balance

See also: Balance and balancé

EnglishEdit

 
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A balance (scale).
 
A rock balanced on one corner.

Alternative formsEdit

EtymologyEdit

From Middle English balaunce, from Middle French balance, from Late Latin *bilancia, from (accusative form of) Latin bilanx (two-scaled), from bi- + lanx (plate, scale).

PronunciationEdit

  • IPA(key): /ˈbæləns/
  • (file)
  • Rhymes: -æləns

NounEdit

balance (countable and uncountable, plural balances)

  1. (uncountable) A state in which opposing forces harmonise; equilibrium.
  2. (uncountable) Mental equilibrium; mental health; calmness, a state of remaining clear-headed and unperturbed.
  3. (literally or figuratively) Something of equal weight used to provide equilibrium; counterweight.
    These weights are used as a balance for the overhanging verandah.
    Blair thought he could provide a useful balance to Bush's policies.
  4. A pair of scales.
  5. (uncountable) Awareness of both viewpoints or matters; neutrality; rationality; objectivity.
  6. (uncountable) The overall result of conflicting forces, opinions etc.; the influence which ultimately "weighs" more than others.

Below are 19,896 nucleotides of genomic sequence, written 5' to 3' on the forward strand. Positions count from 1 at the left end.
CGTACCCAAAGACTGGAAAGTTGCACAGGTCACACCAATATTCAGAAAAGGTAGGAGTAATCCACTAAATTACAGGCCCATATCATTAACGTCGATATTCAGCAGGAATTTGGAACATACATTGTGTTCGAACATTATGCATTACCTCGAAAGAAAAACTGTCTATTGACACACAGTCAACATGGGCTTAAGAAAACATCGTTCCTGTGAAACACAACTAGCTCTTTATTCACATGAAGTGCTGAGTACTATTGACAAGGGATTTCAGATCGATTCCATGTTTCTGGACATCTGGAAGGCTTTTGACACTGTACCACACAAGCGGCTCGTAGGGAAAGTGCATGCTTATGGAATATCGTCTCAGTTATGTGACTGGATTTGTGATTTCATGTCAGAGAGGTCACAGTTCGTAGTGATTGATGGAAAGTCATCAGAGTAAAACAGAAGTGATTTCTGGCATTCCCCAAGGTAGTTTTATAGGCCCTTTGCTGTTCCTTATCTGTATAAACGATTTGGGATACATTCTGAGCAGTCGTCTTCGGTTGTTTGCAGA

The balance of power finally lay with the Royalist forces.
    I think the balance of opinion is that we should get out while we're ahead.
    • 2012 April 19, Josh Halliday, “Free speech haven or lawless cesspool – can the internet be civilised?”, in the Guardian[1]:
      The shift in the balance of power online has allowed anyone to publish to the world, from dispirited teenagers in south London to an anonymous cyber-dissident in a Middle East autocracy.
  7. (uncountable) Apparent harmony in art (between differing colours, sounds, etc.).
  8. (accounting) A list accounting for the debits on one side, and for the credits on the other.
  9. (accounting) The result of such a procedure; the difference between credit and debit of an account.
    I just need to nip to a bank and check my balance.
  10. (watchmaking) A device used to regulate the speed of a watch, clock etc.
  11. (law, business) The remainder.
    The balance of the agreement remains in effect.
    The invoice said he had only paid $50. The balance was $220.
  12. (obsolete, astrology) Libra.

SynonymsEdit

AntonymsEdit

Derived termsEdit

TranslationsEdit

The translations below need to be checked and inserted above into the appropriate translation tables, removing any numbers. Numbers do not necessarily match those in definitions. See instructions at Wiktionary:Entry layout#Translations.

VerbEdit

 
In equilibrium

balance (third-person singular simple present balances, present participle balancing, simple past and past participle balanced)

  1. (transitive) To bring (items) to an equipoise, as the scales of a balance by adjusting the weights.
  2. (transitive, figuratively) To make (concepts) agree.
    • (Can we date this quote by Kent and provide title, author's full name, and other details?)